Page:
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The Mask(pop culture)
Superheroes have always offered vicarious empowerment to the average, the meek, and the disenfranchised. When orphan whelp Billy Batson transforms into the mighty Captain Marvel by shouting “Shazam,” for example, one thinks, If only I had such a gift.
Stanley Ipkiss might disagree with you. This human doormat is the lowest of losers—until he buys an ancient mask in a curio shop. Donning the eerie visor, he is transmogrified into a mischievous oddball with a green cranium and a devilish, toothy sneer—plus malleability, invulnerability, and the power to pull objects (especially weapons) out of thin air. Meet the Mask, or “Big-Head,” as he is known in public, who embarks upon a mission of revenge against his tormentors. Premiering in Dark Horse Presents #10 (1987), the Mask is a vengeful, human Bugs Bunny with an “R” rating—unlike that “wascally wabbit,” however, when the Mask blows up someone, he or she stays dead. As the body count increases in Big-Head’s wake, resolute cop Lt. Kellaway is determined to stop this crazy killer, and the heat is on hapless Ipkiss.
The Mask was envisioned by Dark Horse Comics president Mike Richardson, writer Randy Stradley, and artist Chris Warner, but given life by writer John Arcudi and illustrator Doug Mahnke. Dark Horse published multiple storylines featuring the mask (the object) falling into the hands of (make that onto the faces of) a variety of people, with the moral to the story (if there was one) being, vengeance carries a price. Each person who has worn the mask has been intoxicated by its power, but eventually beset by disaster. From his Dark Horse Presents appearances the Mask clobbered his way into a four-issue miniseries titled Mayhem (1989), then into a succession of miniseries and specials all his own, including The Mask (1991), The Mask Returns (1992), The Mask Strikes Back (1995), and The Mask: Toys in the Attic (1998).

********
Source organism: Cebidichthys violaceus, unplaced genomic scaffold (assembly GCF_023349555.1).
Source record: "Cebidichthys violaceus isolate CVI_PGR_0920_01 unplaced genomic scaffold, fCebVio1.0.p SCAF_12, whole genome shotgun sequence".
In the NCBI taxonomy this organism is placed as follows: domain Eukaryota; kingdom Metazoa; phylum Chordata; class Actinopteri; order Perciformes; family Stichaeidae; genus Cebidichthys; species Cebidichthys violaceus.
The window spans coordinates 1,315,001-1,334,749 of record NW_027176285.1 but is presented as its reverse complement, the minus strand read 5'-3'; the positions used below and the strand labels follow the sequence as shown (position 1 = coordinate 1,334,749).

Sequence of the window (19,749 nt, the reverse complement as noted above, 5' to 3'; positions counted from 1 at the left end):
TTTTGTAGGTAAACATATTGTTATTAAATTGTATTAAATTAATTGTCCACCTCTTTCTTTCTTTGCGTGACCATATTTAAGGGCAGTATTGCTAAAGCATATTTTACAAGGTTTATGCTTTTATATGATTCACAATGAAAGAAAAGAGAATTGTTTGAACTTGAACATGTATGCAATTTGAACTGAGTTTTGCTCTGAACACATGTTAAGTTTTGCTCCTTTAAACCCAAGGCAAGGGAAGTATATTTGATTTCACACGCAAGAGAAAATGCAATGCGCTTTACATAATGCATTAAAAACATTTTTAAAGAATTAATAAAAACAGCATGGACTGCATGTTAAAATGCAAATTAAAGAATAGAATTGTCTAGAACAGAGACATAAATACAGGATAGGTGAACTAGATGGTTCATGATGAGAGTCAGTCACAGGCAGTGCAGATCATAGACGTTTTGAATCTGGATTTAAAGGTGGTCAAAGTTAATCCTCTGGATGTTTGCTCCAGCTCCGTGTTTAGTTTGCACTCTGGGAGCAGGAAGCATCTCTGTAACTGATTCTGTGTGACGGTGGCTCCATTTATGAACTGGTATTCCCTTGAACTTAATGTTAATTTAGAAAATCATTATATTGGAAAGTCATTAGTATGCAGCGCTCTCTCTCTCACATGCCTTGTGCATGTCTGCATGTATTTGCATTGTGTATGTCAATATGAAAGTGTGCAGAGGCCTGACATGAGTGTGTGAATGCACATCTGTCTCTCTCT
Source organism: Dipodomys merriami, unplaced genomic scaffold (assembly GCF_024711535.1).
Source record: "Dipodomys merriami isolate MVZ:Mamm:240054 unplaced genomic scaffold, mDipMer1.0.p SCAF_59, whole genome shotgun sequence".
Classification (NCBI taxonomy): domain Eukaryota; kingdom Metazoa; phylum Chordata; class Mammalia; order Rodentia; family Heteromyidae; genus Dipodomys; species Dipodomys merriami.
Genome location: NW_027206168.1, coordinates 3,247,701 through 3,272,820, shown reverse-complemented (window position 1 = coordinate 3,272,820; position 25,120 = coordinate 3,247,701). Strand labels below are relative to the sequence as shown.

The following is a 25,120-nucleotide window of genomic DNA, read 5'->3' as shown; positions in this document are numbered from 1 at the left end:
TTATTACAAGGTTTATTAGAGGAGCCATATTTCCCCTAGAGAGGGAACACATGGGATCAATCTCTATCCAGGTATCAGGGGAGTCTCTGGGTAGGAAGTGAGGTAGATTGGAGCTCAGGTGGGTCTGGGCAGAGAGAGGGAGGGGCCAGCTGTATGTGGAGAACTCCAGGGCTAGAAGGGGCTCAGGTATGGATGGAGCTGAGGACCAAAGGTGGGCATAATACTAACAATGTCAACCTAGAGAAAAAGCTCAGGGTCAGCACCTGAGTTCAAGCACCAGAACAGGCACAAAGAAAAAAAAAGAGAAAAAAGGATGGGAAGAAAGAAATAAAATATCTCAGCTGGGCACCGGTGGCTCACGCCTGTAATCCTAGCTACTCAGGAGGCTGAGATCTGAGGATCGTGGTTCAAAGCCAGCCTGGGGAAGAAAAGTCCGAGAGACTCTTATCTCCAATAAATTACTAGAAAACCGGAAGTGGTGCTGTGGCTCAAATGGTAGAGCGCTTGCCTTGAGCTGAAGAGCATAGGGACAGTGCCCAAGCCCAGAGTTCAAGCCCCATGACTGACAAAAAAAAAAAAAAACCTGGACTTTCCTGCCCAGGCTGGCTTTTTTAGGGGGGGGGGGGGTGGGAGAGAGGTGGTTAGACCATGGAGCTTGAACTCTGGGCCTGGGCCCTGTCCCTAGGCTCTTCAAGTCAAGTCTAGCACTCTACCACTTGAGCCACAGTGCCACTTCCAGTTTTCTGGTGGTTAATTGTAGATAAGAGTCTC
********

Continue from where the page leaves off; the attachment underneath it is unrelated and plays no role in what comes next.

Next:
A nonlethal, kid-friendly version of the character became a movie icon in The Mask (1994), a box-office smash starring rubber-faced comedian Jim Carrey as Ipkiss/Mask, and featuring a scene-stealing dog named Milo. The Mask is also noted for its breakout performance by Cameron Diaz as a femme fatale turned Ipkiss’ love interest. A hefty special-effects budget brought to life the Mask’s implausible Looney Tunes-inspired antics, and Carrey (in the role) coined a shortlived catchphrase: “Ssssmokin’!” A spate of merchandising accompanied the film, and Son of the Mask made it to movie houses in 2004. The Mask, promoted as “From Zero to Hero,” spawned a television cartoon spinoff (19951996) in both syndication and on Saturday mornings, which in turn inspired a Dark Horse comic book in the “animated” style, Adventures of the Mask (1995–1996). Other animation-based and traditional Mask comics followed for a few years, including a four-issue Dark Horse/DC crossover teaming Big-Head with Batman’s arch foe in Joker/Mask (2000). — ME